2. What are the strengths, weaknesses, and implications of the precautionary principle as a method for deciding whether a technology should be used?

Strengths:Better Safe Than Sorry

According to the text a definition for the precautionary principle is that the principle exists so that the burden of proof of safety should be on those who wish to introduce a new chemical, not on those who claim to have been injured by it (Hjorth et al 229). As inventors of DDT, the human race carries the responsibility of usage and aftermath that it incurs. Humanity does possess powerful weapons with scientific know-how and how to treat diseases.Chloroquine and quinine are effective malaria treatments and stop cases within days (Garrett 47).

Man made. Pure and simple it is not. As the physician-congressman-poet Dr. Almus Pickerbaugh in Sinclair Lewis’s Arrowsmith recites:

Germs come by stealth

And ruin health,

So listen, pard,

Just drop a card

To a man who’ll clean up your yard

And that will hit the old germs hard.

Weaknesses: Safety means guarded conditions will exist before implementation occurs, even life threatening to millions of malaria stricken areas of the world. The Precautionary Principle will have its leaders to promote DDT as a solution to the malaria issue. “With the backing of the business community and the Bush administration---House former whip and presently House MAJORITY leader designate Tom DeLay-also known as “the Hammer” and “Tom DeReg”- hasn’t found a government regulation he liked since he gave up killing bugs in Sugar Land. In fact, the former exterminator still stands foursquare for bringing back DDT” (Ivins 65).

Political agendas of leaders relate to the dismal failures and successes of diseases worldwide. Let us watch and see what the former whip whips up before he becomes House Majority Leader and is indicted before the campaign contribution laws are changed.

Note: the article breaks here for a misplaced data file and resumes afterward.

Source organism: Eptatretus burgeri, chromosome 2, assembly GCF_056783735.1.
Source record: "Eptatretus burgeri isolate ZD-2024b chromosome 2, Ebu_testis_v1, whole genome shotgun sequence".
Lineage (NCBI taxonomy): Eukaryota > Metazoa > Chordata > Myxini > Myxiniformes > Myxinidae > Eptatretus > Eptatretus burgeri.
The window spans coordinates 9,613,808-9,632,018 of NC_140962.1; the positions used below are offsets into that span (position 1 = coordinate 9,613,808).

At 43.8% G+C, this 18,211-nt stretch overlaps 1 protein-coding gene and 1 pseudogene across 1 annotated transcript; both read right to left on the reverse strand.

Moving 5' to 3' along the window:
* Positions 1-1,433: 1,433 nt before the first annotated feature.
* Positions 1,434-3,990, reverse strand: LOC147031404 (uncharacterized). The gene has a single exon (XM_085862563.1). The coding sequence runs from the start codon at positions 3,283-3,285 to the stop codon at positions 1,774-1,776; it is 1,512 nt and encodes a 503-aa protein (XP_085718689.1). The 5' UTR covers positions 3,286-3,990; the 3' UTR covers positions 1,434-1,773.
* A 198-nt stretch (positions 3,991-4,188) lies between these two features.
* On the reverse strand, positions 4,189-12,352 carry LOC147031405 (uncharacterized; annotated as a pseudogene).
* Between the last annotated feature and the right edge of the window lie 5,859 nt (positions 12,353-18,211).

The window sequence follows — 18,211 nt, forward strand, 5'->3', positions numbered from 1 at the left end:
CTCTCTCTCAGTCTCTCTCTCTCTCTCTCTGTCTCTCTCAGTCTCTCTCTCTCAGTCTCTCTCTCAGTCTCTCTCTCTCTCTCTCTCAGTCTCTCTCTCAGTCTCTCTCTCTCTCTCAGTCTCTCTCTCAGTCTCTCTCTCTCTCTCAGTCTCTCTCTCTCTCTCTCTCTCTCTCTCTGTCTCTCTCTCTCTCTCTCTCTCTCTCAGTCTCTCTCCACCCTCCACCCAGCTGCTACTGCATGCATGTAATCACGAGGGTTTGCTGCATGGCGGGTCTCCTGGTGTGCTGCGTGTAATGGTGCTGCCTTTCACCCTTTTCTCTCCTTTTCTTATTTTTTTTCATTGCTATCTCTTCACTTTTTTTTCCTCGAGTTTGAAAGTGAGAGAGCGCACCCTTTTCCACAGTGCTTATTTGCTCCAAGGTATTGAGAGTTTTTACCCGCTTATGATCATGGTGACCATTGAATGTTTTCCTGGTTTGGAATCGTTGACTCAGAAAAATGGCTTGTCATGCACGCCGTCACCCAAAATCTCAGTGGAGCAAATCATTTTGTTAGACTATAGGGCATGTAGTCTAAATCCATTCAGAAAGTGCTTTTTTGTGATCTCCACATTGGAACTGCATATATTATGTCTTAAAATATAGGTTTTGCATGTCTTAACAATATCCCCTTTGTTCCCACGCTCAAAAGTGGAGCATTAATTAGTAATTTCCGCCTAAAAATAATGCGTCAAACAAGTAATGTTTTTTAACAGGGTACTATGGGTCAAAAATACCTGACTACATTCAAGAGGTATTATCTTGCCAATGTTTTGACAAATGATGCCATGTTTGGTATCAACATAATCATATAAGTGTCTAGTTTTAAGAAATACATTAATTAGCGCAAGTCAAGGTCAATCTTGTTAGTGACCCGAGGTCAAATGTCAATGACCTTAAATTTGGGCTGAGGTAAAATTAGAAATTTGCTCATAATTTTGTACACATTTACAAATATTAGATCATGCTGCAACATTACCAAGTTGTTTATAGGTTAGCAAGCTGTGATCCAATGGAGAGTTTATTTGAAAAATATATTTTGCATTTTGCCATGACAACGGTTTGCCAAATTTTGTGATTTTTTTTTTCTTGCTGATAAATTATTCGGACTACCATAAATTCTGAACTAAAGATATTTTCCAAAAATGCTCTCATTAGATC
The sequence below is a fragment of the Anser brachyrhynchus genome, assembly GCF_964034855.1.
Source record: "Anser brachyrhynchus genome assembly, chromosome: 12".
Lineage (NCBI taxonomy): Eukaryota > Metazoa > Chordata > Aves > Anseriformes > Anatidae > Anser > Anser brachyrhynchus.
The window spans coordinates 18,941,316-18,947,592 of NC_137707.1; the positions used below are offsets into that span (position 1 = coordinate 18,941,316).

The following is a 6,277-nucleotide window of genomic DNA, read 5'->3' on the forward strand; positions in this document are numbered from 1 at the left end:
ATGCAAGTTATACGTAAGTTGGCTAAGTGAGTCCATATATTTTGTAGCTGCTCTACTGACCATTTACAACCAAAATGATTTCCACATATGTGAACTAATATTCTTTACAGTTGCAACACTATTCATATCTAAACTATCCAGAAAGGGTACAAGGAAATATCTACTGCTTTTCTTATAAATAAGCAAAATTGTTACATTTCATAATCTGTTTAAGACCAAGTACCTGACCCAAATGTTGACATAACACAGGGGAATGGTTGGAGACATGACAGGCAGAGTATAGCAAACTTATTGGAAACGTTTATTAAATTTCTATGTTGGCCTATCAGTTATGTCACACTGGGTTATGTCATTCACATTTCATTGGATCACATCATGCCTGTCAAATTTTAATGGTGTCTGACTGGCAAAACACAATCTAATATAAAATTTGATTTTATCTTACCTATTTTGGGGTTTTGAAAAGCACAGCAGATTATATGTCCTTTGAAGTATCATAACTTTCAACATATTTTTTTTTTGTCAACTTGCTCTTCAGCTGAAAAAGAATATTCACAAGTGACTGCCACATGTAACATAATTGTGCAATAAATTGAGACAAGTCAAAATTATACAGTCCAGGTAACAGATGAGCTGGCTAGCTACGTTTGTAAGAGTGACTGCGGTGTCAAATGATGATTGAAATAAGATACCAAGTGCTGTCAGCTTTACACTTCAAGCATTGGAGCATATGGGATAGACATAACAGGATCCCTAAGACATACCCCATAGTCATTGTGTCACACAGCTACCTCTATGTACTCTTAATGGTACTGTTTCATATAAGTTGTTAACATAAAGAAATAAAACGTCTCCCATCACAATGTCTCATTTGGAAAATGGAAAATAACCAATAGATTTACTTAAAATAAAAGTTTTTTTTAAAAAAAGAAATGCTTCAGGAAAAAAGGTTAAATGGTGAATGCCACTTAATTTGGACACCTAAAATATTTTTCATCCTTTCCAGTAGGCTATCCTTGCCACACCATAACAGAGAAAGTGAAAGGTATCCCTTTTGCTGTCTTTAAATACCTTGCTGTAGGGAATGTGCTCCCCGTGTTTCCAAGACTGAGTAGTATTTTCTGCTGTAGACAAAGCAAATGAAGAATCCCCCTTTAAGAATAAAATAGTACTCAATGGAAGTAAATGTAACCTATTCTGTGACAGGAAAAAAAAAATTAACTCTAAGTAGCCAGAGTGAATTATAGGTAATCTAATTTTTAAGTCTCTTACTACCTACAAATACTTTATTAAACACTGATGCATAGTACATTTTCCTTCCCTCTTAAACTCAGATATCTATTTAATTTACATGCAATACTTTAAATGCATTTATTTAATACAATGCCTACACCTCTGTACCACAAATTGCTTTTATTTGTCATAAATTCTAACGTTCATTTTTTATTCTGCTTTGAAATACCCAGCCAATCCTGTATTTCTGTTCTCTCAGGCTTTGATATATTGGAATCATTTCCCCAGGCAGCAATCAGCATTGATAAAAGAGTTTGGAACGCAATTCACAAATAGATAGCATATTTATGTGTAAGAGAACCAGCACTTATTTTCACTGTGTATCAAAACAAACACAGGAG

Implications: Someone is imposing a solution upon a situation a world away.

What if the precautionary principle did not exist? Where would we be if the notion to be careful was not part of the vernacular with scientific studies? A strength of science is that boundaries exist for a reason. On the other hand, what if there were no boundaries? Could cures be found faster? Would the FDA exist? Would the drug companies be making so much money? When does strength become a weakness? For decision making with technology, we need to be safe. On the other hand, what is safety within means for cures or for an end to human suffering? Can we experiment knowing full well we do not know where we are going? In this age of uncertainty, how does a decision stand with merit?This case study’s first question stymied me. How would I know what the ambassador referring to? Am I inside his brain? There is not enough in that statement to draw a conclusion. But, there is enough in his statement where the precautionary principle could breed and breed and breed, just like the Anopheles quadrimaculatus in the east An freeborni in the west. (CDC).

Unpredictable consequences? My, that is a mouthful. How dare we not attend malaria-stricken children because of unpredictable consequences. So what? What is the fear? What are we afraid of? Doing something ethical, like protecting the powerless?

Imagine no possessions
I wonder if you can
No need for greed or hunger
A brotherhood of man